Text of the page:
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Tempo Social

Print version ISSN 0103-2070

Tempo soc. vol.2 São Paulo  2006


Urban youth circuits in São Pauloi


Os circuitos dos jovens urbanos



José Guilherme Cantor Magnani

Translated by David Alan Rodgers
Translation from Tempo Social, São Paulo, v.17, n.2, p.173-205, Nov. 2005.




This article presents the results of a research project on young people and their cultural and leisure practices, and their networks of sociability and exchange (including conflictual relations) in the urban context of São Paulo city. After introducing and discussing the terms 'urban tribes and youth culture,' I propose another term, 'youth circuits,' as an alternative approach to the theme. Instead of emphasizing the fact that they are young - thereby supposedly linking a wide range of different manifestations to a common denominator - the idea is to highlight their insertion in the urban scenario through an ethnography of the spaces where they circulate and meet, the occasions where conflict erupts, and the partners with whom they establish exchange relationships. By adopting this approach, I intend to connect two elements that are present in this dynamic: firstly, behaviours; and secondly, the urban spaces, institutions and installations. The idea is to call attention to (1) sociability, rather than consumption and styles of expression linked to the generational issue; (2) to permanence and regularity, rather than fragmentation and nomadism.

Keywords: Youth Circuits; Youth Culture; Metropolis; Urban Ethnography.


Este artigo apresenta os resultados de um trabalho sobre o tema dos jovens e suas práticas culturais e de lazer, redes de sociabilidade e relações de troca (e também de conflito) no contexto urbano da cidade de São Paulo. Após a apresentação e a discussão dos termos "tribos urbanas" e "cultura juvenil", proponho outra denominação, "circuitos de jovens", para a abordagem do tema. Em vez da ênfase na condição de "jovens", que supostamente remete a diversidade de manifestações a um denominador comum, a idéia é privilegiar sua inserção na paisagem urbana por meio da etnografia dos espaços por onde eles circulam e onde se encontram, e das ocasiões de conflito e dos parceiros com quem estabelecem relações de troca. Com isso, busca-se articular dois elementos presentes nessa dinâmica: os comportamentos e os espaços, instituições e equipamentos urbanos. O que se pretende é chamar a atenção (1) para a sociabilidade, e não tanto para pautas de consumo e estilos de expressão ligados à questão geracional, e (2) para as permanências e as regularidades, em vez da fragmentação e do nomadismo.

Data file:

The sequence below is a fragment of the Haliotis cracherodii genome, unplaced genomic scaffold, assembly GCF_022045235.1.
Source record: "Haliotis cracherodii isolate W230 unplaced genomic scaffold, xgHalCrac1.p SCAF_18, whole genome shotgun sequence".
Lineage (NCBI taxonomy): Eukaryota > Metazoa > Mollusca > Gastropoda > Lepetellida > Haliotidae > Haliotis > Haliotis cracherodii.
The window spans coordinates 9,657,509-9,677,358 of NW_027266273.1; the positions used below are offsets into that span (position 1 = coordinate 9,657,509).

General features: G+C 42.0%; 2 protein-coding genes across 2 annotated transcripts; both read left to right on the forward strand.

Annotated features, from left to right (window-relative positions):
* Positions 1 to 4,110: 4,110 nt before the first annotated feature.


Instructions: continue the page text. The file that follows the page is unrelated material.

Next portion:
Palavras-chave: Circuitos de jovens; Cultura juvenil; Metrópole; Etnografia urbana.




This article presents the results of a research project on young people, focusing on their cultural and leisure practices, as well as their networks of sociability and exchange (including conflictual relations), in the context of a large urban metropolis, the city of São Paulo. The research providing the basis for the present text was undertaken as part of the activities of the Urban Anthropology Research Group (NAU/USP),1 although many of the student texts produced on the Field Research in Anthropology course, run by myself on the degree program in Social Sciences of the FFLCH of the University of São Paulo, have also contributed to a lot of the ideas.2 Students on this course are initiated into the ethnographic arts, from the choice of study object and discussion of the theme, to the elaboration of the project and trips to the field, and finally the completion of the final report. Many postgraduate research projects (and academic careers) have begun and received their first encouragement on this course.

It is precisely some of these undergraduate scientific training and master's degree research projects developed as a continuation of undergraduate studies, which are presented here in order to explicate the theme and the form in which it has been examined in urban anthropology.

The first observation to be made is precisely on the more general question of 'youth' connecting this text to the others presented in this journal edition. A tradition exists in the social sciences - found in both anthropology and sociology - concerned with delimiting and conceptualizing what we could call this stage of a process. This stage may be marked both by biopsychological factors and by rites of passage, changes in status and incorporation into specific spheres, such as the work market, the constitution of a family, group belonging, and so on.3 However, this was not the focus adopted by the research studies developed in the NAU Research Group: in these cases, 'being young' was taken less as a explanatory category and more as an empirical starting point for the selected topics.